When your kids ask about your own drug and alcohol history, what should you tell them?
“Did you ever try drugs, Mommy?”
I paused as my 11-year-old daughter’s eyes flashed panic.
How I got myself into the conversation was one of those meandering paths through the forest of torturous parental explanations. It all seemed so logical, so well-intentioned. … And now stupid, stupid Mommy, what had I done?
My daughter is horrified by all notions of intoxication. If I drink an occasional glass of wine at dinner she regards me askance and asks if I’m drunk. If she hears about a kid at a given high school smoking marijuana, she declares she’s never ever going to that school. If we got to a restaurant where there are adults enjoying pints of beer with their meal, she steers me to the door, “Mommy, ew! It’s a bar.”
In her mind, drinking more than a small glass of wine or beer (her parents’ typically abstemious ration) will lead immediately to projectile vomiting — followed by alcoholism, car wrecks and jail-time in quick succession. A puff of cigarette smoke? You’re on an express train to the nearest cancer ward. Illicit drugs? She embraces the “Reefer madness” world view: one encounter will make you a lifelong addict, living on the streets, and stealing from family members.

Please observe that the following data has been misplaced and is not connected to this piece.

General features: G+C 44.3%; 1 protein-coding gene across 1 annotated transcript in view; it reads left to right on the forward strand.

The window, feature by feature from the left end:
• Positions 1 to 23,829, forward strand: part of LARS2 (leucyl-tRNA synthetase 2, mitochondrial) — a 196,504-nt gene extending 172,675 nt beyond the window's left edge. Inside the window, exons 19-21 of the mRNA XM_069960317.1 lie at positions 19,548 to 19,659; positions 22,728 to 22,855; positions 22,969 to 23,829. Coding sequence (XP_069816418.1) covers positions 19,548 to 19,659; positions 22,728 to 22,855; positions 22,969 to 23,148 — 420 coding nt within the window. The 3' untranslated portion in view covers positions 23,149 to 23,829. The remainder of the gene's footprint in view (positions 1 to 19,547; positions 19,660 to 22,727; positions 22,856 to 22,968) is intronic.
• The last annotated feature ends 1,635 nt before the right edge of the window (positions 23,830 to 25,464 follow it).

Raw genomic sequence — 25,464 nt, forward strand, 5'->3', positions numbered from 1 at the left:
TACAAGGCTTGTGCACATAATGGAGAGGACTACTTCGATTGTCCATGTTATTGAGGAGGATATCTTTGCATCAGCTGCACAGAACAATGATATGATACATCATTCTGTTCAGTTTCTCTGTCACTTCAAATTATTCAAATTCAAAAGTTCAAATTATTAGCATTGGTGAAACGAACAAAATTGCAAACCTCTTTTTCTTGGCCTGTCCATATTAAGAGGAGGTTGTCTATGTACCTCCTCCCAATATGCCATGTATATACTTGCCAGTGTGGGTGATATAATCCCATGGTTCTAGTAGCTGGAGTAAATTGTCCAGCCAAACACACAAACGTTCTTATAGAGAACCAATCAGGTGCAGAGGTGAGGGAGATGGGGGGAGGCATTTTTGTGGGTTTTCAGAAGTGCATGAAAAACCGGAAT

Of course, she didn’t develop these notions in a vacuum. Being older parents hell bent on staying alive for our kids, my husband and I are avidly engaged (some might say preoccupied) with health. So my kids have probably heard more about the dangers of partially hydrogenated oils, artificial coloring, cigarette smoke, drug abuse, reckless driving, and playing around the open dishwasher with its exposed knives, than many of their peers.
Thus, when my daughter overheard that a friend’s Dad had done a lot of drugs, she demanded an explanation. “Is Melanie’s Dad an addict? Did he go to jail?”
Melanie’s father had what might be charitably called a colorful past. Still, I didn’t want him forever branded in my daughter’s mind as a junkie, so I felt the need to give her a little more context. “Actually honey, a lot of adults have tried drugs,” I said.
“Like that guy on the street, right?”
“Well, not just him. … Other adults too. A lot of them.”
And suddenly there we were, with her asking me point blank about something I wasn’t sure she really wanted to know.